40. The Court must therefore ascertain whether it was for the relevant authorities, while respecting the fundamental principle of the independence of the Bar, to act so as to ensure that the applicant received the effective benefit of his right, which they had acknowledged.

41. The Court notes, firstly, that the application for a judicial investigation made by the applicant on 15 October 1992 was refused by the investigating judge on the principal ground that it was written in Spanish (see paragraphs 9-10 and 14 above). The application of 15 December, in which the applicant asked the court to carry out certain investigative measures, was refused by the judge in charge of the case for the same reason (see paragraphs 17 and 18 above). Those refusals themselves did not affect the fairness of the trial, since the various investigative measures sought by the applicant were carried out during the trial.

42. In his letter of 15 December 1992, after more than eight months had elapsed, the applicant also asked the court for an interview with his lawyer, who had still not contacted him (see paragraph 17 above). Because the letter was written in a foreign language, the judge disregarded the request. Yet the request should have alerted the relevant authorities to a manifest shortcoming on the part of the first officially assigned lawyer, especially as the latter had not taken any step since being appointed in March 1992. For that reason, and having regard to the refusal of the two applications made during the same period by the defendant himself, the court should have inquired into the manner in which the lawyer was fulfilling his duty and possibly replaced him sooner, without waiting for him to state that he was unable to act for Mr Daud. Furthermore, after appointing a replacement, the Lisbon Criminal Court, which must have known that the applicant had not had any proper legal assistance until then, could have adjourned the trial on its own initiative. The fact that the second officially assigned lawyer did not make such an application is of no consequence. The circumstances of the case required that the court should not remain passive.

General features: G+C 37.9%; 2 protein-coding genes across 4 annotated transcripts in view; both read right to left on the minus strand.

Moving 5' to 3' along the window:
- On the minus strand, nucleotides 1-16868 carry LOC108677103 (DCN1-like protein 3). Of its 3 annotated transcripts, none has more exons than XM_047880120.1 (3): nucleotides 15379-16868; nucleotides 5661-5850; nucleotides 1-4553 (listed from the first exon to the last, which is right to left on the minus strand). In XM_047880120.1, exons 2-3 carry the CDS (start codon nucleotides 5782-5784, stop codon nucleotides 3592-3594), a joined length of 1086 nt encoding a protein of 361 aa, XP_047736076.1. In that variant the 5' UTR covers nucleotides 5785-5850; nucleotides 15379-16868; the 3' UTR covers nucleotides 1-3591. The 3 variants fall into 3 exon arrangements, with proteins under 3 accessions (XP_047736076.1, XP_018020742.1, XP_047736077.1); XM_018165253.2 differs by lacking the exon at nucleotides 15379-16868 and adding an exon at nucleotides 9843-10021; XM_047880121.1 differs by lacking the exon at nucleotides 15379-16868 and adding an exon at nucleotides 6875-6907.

43. Taken as a whole, these considerations lead the Court to find a failure to comply with the requirements of paragraph 1 in conjunction with paragraph 3 (c) of Article 6 from the stage of the preliminary inquiries until the beginning of the hearings before the Lisbon Criminal Court. There has therefore been a violation of those provisions.